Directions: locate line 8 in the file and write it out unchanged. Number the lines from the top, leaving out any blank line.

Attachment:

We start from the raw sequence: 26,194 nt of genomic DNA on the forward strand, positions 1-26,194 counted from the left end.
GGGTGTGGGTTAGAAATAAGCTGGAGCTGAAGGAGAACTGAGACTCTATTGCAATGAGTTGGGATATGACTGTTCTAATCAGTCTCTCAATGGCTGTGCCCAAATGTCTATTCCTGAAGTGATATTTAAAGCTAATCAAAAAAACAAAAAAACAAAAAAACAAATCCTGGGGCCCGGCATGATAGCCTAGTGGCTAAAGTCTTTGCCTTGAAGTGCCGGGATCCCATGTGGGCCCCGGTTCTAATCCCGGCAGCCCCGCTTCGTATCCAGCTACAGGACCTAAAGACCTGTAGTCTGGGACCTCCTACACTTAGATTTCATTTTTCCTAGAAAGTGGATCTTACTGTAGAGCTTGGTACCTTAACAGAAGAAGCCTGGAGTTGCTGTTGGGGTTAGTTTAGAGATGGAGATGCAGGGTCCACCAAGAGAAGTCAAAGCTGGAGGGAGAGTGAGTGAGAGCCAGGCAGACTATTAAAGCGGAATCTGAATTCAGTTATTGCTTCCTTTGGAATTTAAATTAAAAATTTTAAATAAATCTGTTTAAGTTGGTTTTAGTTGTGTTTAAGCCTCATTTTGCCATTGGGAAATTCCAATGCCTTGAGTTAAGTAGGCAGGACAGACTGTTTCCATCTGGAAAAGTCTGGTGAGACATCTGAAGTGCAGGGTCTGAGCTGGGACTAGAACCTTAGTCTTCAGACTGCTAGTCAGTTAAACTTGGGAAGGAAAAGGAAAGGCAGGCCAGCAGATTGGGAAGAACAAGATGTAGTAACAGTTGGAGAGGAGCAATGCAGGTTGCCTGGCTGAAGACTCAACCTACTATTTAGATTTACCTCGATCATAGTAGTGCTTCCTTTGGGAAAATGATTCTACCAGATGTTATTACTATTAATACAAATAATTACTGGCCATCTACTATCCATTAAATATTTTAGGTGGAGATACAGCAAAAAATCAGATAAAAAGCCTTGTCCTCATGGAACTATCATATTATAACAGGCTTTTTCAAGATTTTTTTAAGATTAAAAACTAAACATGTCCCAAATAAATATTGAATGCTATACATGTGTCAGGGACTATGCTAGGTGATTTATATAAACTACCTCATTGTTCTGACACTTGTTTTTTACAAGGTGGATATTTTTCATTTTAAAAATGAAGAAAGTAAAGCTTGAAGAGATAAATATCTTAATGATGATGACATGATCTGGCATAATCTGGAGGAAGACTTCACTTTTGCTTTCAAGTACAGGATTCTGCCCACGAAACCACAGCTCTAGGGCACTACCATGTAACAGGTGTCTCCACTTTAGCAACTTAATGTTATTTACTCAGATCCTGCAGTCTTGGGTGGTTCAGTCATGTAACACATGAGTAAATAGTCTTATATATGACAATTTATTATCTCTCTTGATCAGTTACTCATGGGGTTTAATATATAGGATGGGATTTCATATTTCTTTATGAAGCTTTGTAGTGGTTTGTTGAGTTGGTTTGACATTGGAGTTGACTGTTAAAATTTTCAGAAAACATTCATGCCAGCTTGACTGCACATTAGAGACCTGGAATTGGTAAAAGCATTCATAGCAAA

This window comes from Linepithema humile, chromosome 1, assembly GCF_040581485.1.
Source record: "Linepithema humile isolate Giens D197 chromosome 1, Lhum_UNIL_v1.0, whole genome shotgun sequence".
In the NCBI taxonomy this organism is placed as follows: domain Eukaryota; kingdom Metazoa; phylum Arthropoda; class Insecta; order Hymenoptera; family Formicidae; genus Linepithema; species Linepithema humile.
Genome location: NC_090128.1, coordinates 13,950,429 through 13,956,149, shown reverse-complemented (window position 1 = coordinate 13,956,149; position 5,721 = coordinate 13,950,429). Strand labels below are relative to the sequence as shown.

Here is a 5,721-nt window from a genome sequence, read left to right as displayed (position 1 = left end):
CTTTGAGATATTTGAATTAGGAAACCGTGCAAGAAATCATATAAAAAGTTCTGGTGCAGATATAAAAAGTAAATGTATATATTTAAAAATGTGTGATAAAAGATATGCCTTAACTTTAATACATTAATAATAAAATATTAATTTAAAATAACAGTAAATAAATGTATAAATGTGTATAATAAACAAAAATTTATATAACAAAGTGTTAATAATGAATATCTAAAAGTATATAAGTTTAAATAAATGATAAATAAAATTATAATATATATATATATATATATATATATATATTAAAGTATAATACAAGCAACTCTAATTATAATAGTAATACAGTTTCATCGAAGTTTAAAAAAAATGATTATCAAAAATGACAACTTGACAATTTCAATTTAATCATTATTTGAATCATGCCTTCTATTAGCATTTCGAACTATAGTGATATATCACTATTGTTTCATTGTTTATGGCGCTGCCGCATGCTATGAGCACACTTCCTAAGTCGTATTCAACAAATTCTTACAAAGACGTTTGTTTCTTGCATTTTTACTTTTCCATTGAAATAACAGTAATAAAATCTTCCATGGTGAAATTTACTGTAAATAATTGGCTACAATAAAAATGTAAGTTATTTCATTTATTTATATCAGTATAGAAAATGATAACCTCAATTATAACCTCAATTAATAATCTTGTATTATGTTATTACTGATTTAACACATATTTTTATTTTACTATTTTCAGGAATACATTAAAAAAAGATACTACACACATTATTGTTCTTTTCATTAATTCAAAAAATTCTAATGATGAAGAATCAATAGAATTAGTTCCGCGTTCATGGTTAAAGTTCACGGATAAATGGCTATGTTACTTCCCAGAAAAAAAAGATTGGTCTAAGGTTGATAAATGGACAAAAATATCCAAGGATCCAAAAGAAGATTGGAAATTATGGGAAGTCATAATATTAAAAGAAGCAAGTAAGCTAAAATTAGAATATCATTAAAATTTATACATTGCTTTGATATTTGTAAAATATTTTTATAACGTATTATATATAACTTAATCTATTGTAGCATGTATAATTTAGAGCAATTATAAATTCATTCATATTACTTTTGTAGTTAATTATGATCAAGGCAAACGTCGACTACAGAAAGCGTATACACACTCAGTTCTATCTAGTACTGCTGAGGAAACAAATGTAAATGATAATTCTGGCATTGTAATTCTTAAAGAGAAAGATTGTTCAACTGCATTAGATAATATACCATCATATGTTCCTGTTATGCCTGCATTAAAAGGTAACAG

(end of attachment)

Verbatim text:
CTTTGAGATATTTGAATTAGGAAACCGTGCAAGAAATCATATAAAAAGTTCTGGTGCAGATATAAAAAGTAAATGTATATATTTAAAAATGTGTGATAAAAGATATGCCTTAACTTTAATACATTAATAATAAAATATTAATTTAAAATAACAGTAAATAAATGTATAAATGTGTATAATAAACAAAAATTTATATAACAAAGTGTTAATAATGAATATCTAAAAGTATATAAGTTTAAATAAATGATAAATAAAATTATAATATATATATATATATATATATATATATATTAAAGTATAATACAAGCAACTCTAATTATAATAGTAATACAGTTTCATCGAAGTTTAAAAAAAATGATTATCAAAAATGACAACTTGACAATTTCAATTTAATCATTATTTGAATCATGCCTTCTATTAGCATTTCGAACTATAGTGATATATCACTATTGTTTCATTGTTTATGGCGCTGCCGCATGCTATGAGCACACTTCCTAAGTCGTATTCAACAAATTCTTACAAAGACGTTTGTTTCTTGCATTTTTACTTTTCCATTGAAATAACAGTAATAAAATCTTCCATGGTGAAATTTACTGTAAATAATTGGCTACAATAAAAATGTAAGTTATTTCATTTATTTATATCAGTATAGAAAATGATAACCTCAATTATAACCTCAATTAATAATCTTGTATTATGTTATTACTGATTTAACACATATTTTTATTTTACTATTTTCAGGAATACATTAAAAAAAGATACTACACACATTATTGTTCTTTTCATTAATTCAAAAAATTCTAATGATGAAGAATCAATAGAATTAGTTCCGCGTTCATGGTTAAAGTTCACGGATAAATGGCTATGTTACTTCCCAGAAAAAAAAGATTGGTCTAAGGTTGATAAATGGACAAAAATATCCAAGGATCCAAAAGAAGATTGGAAATTATGGGAAGTCATAATATTAAAAGAAGCAAGTAAGCTAAAATTAGAATATCATTAAAATTTATACATTGCTTTGATATTTGTAAAATATTTTTATAACGTATTATATATAACTTAATCTATTGTAGCATGTATAATTTAGAGCAATTATAAATTCATTCATATTACTTTTGTAGTTAATTATGATCAAGGCAAACGTCGACTACAGAAAGCGTATACACACTCAGTTCTATCTAGTACTGCTGAGGAAACAAATGTAAATGATAATTCTGGCATTGTAATTCTTAAAGAGAAAGATTGTTCAACTGCATTAGATAATATACCATCATATGTTCCTGTTATGCCTGCATTAAAAGGTAACAG